Church comes out of the water - level 3
The ruins of a 16th century church have surfaced from the receding reservoir waters in Mexico because of a drought. Located in the country's southern state Chiapas, it’s believed to have been built by Spanish colonists. This is the second time the temple has appeared, happening once before in 2002, again caused by drought.
The 400-year-old roofless church has emerged because of the 80-foot (24 metres) water drop in the Grijalva River.
Specialists believe the structure was built in 1564 by evangelical Dominican friars and later inhabited by the Zoque people. The area flooded following the construction of the Malpaso Dam in 1966.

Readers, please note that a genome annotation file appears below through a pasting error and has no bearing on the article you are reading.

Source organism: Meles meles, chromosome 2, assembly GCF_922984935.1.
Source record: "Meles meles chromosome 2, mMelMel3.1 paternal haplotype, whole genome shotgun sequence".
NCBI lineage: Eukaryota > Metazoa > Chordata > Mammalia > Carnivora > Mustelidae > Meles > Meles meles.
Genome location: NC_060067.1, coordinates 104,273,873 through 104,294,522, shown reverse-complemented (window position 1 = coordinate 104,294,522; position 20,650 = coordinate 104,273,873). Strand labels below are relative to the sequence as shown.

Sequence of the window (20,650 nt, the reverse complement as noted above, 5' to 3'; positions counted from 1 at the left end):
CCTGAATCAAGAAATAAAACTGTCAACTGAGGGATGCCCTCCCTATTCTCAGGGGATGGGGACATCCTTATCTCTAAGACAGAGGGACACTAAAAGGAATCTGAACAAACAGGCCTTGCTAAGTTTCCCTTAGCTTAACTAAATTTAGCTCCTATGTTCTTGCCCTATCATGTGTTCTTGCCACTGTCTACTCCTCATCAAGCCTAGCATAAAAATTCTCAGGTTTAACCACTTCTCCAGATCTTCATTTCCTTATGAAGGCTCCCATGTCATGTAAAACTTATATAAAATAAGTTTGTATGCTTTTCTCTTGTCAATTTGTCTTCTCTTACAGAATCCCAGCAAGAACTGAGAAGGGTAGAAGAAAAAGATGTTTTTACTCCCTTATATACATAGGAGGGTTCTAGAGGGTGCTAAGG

Curious onlookers have arrived on boats to visit the colonial-era ruins.
"We came to see it. Sometimes we think that when it's submerged in water the church will erode quickly but it doesn't. It's there still."
When the church was last visible over ten years ago, the water levels were so low that visitors were able to walk around the temple interiors. It may not be accessible right now, but it is certainly a rare view into a history that is now underwater.
Difficult words: recede (to become less), reservoir (a manmade lake), drought (when there is little rain for a long time), temple (a building for a god or gods), friar (a member of a religious group of Catholic men), inhabit (to live somewhere), dam (a big wall which stops water), onlooker (somebody who watches something), submerged (to be covered in), erode (to fall apart).
What do you think about this church?
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